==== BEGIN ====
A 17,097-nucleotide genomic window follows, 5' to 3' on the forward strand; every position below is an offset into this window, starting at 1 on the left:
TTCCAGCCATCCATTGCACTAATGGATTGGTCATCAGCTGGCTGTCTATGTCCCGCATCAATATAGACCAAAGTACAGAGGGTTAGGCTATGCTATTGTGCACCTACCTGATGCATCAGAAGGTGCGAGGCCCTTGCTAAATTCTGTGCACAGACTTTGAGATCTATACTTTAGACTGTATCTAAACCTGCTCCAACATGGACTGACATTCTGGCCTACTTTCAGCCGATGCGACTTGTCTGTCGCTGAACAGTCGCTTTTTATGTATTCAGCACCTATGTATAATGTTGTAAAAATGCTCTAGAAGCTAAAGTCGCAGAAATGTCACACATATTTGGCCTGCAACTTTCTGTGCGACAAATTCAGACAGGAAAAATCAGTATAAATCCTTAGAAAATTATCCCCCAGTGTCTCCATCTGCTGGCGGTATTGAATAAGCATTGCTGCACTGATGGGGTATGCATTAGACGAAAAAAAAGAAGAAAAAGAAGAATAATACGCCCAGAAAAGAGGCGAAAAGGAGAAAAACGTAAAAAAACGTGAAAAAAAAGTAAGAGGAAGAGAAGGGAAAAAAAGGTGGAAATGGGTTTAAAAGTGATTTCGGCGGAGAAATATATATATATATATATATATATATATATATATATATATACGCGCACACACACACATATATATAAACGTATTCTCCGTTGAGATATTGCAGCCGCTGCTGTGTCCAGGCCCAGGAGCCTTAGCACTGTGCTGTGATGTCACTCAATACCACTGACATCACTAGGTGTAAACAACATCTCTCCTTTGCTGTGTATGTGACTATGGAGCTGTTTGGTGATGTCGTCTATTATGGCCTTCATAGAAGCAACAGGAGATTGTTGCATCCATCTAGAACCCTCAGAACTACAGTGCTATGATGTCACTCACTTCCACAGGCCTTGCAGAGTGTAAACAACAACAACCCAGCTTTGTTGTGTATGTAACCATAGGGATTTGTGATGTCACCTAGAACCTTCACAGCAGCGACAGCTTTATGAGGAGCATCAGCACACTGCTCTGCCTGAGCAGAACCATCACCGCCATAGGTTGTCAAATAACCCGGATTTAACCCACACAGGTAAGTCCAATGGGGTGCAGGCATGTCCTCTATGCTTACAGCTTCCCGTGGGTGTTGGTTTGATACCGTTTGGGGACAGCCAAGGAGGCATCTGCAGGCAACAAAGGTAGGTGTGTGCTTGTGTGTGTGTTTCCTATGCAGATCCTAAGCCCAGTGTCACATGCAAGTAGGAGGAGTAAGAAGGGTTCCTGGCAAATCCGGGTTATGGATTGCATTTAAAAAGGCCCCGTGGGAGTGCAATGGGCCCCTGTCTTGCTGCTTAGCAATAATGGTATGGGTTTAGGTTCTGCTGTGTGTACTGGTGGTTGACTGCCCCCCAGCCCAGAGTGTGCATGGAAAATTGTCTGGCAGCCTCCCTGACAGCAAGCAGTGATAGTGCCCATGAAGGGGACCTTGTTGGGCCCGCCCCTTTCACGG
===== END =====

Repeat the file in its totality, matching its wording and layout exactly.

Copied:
A 17,097-nucleotide genomic window follows, 5' to 3' on the forward strand; every position below is an offset into this window, starting at 1 on the left:
TTCCAGCCATCCATTGCACTAATGGATTGGTCATCAGCTGGCTGTCTATGTCCCGCATCAATATAGACCAAAGTACAGAGGGTTAGGCTATGCTATTGTGCACCTACCTGATGCATCAGAAGGTGCGAGGCCCTTGCTAAATTCTGTGCACAGACTTTGAGATCTATACTTTAGACTGTATCTAAACCTGCTCCAACATGGACTGACATTCTGGCCTACTTTCAGCCGATGCGACTTGTCTGTCGCTGAACAGTCGCTTTTTATGTATTCAGCACCTATGTATAATGTTGTAAAAATGCTCTAGAAGCTAAAGTCGCAGAAATGTCACACATATTTGGCCTGCAACTTTCTGTGCGACAAATTCAGACAGGAAAAATCAGTATAAATCCTTAGAAAATTATCCCCCAGTGTCTCCATCTGCTGGCGGTATTGAATAAGCATTGCTGCACTGATGGGGTATGCATTAGACGAAAAAAAAGAAGAAAAAGAAGAATAATACGCCCAGAAAAGAGGCGAAAAGGAGAAAAACGTAAAAAAACGTGAAAAAAAAGTAAGAGGAAGAGAAGGGAAAAAAAGGTGGAAATGGGTTTAAAAGTGATTTCGGCGGAGAAATATATATATATATATATATATATATATATATATATATATACGCGCACACACACACATATATATAAACGTATTCTCCGTTGAGATATTGCAGCCGCTGCTGTGTCCAGGCCCAGGAGCCTTAGCACTGTGCTGTGATGTCACTCAATACCACTGACATCACTAGGTGTAAACAACATCTCTCCTTTGCTGTGTATGTGACTATGGAGCTGTTTGGTGATGTCGTCTATTATGGCCTTCATAGAAGCAACAGGAGATTGTTGCATCCATCTAGAACCCTCAGAACTACAGTGCTATGATGTCACTCACTTCCACAGGCCTTGCAGAGTGTAAACAACAACAACCCAGCTTTGTTGTGTATGTAACCATAGGGATTTGTGATGTCACCTAGAACCTTCACAGCAGCGACAGCTTTATGAGGAGCATCAGCACACTGCTCTGCCTGAGCAGAACCATCACCGCCATAGGTTGTCAAATAACCCGGATTTAACCCACACAGGTAAGTCCAATGGGGTGCAGGCATGTCCTCTATGCTTACAGCTTCCCGTGGGTGTTGGTTTGATACCGTTTGGGGACAGCCAAGGAGGCATCTGCAGGCAACAAAGGTAGGTGTGTGCTTGTGTGTGTGTTTCCTATGCAGATCCTAAGCCCAGTGTCACATGCAAGTAGGAGGAGTAAGAAGGGTTCCTGGCAAATCCGGGTTATGGATTGCATTTAAAAAGGCCCCGTGGGAGTGCAATGGGCCCCTGTCTTGCTGCTTAGCAATAATGGTATGGGTTTAGGTTCTGCTGTGTGTACTGGTGGTTGACTGCCCCCCAGCCCAGAGTGTGCATGGAAAATTGTCTGGCAGCCTCCCTGACAGCAAGCAGTGATAGTGCCCATGAAGGGGACCTTGTTGGGCCCGCCCCTTTCACGG